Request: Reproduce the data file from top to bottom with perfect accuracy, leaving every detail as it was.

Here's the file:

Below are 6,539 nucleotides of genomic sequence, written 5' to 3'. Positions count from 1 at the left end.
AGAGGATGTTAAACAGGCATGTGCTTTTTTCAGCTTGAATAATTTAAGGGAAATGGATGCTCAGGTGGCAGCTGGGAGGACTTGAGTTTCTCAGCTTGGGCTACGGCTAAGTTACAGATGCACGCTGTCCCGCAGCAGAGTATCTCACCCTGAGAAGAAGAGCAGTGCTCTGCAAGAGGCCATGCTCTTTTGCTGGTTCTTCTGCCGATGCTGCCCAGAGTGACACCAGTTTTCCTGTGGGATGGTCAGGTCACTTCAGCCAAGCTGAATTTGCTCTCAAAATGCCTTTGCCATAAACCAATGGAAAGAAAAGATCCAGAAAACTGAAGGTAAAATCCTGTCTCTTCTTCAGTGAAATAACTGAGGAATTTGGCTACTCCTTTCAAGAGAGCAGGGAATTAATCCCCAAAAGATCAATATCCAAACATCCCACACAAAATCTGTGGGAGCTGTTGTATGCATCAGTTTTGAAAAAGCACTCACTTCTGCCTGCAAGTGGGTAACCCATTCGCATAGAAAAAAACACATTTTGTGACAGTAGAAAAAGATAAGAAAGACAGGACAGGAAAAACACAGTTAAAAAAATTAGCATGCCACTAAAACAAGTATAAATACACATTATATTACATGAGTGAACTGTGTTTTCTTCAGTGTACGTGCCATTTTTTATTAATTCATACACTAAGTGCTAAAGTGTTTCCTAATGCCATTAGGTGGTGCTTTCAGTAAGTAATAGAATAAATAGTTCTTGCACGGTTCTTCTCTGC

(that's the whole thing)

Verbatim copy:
Below are 6,539 nucleotides of genomic sequence, written 5' to 3'. Positions count from 1 at the left end.
AGAGGATGTTAAACAGGCATGTGCTTTTTTCAGCTTGAATAATTTAAGGGAAATGGATGCTCAGGTGGCAGCTGGGAGGACTTGAGTTTCTCAGCTTGGGCTACGGCTAAGTTACAGATGCACGCTGTCCCGCAGCAGAGTATCTCACCCTGAGAAGAAGAGCAGTGCTCTGCAAGAGGCCATGCTCTTTTGCTGGTTCTTCTGCCGATGCTGCCCAGAGTGACACCAGTTTTCCTGTGGGATGGTCAGGTCACTTCAGCCAAGCTGAATTTGCTCTCAAAATGCCTTTGCCATAAACCAATGGAAAGAAAAGATCCAGAAAACTGAAGGTAAAATCCTGTCTCTTCTTCAGTGAAATAACTGAGGAATTTGGCTACTCCTTTCAAGAGAGCAGGGAATTAATCCCCAAAAGATCAATATCCAAACATCCCACACAAAATCTGTGGGAGCTGTTGTATGCATCAGTTTTGAAAAAGCACTCACTTCTGCCTGCAAGTGGGTAACCCATTCGCATAGAAAAAAACACATTTTGTGACAGTAGAAAAAGATAAGAAAGACAGGACAGGAAAAACACAGTTAAAAAAATTAGCATGCCACTAAAACAAGTATAAATACACATTATATTACATGAGTGAACTGTGTTTTCTTCAGTGTACGTGCCATTTTTTATTAATTCATACACTAAGTGCTAAAGTGTTTCCTAATGCCATTAGGTGGTGCTTTCAGTAAGTAATAGAATAAATAGTTCTTGCACGGTTCTTCTCTGC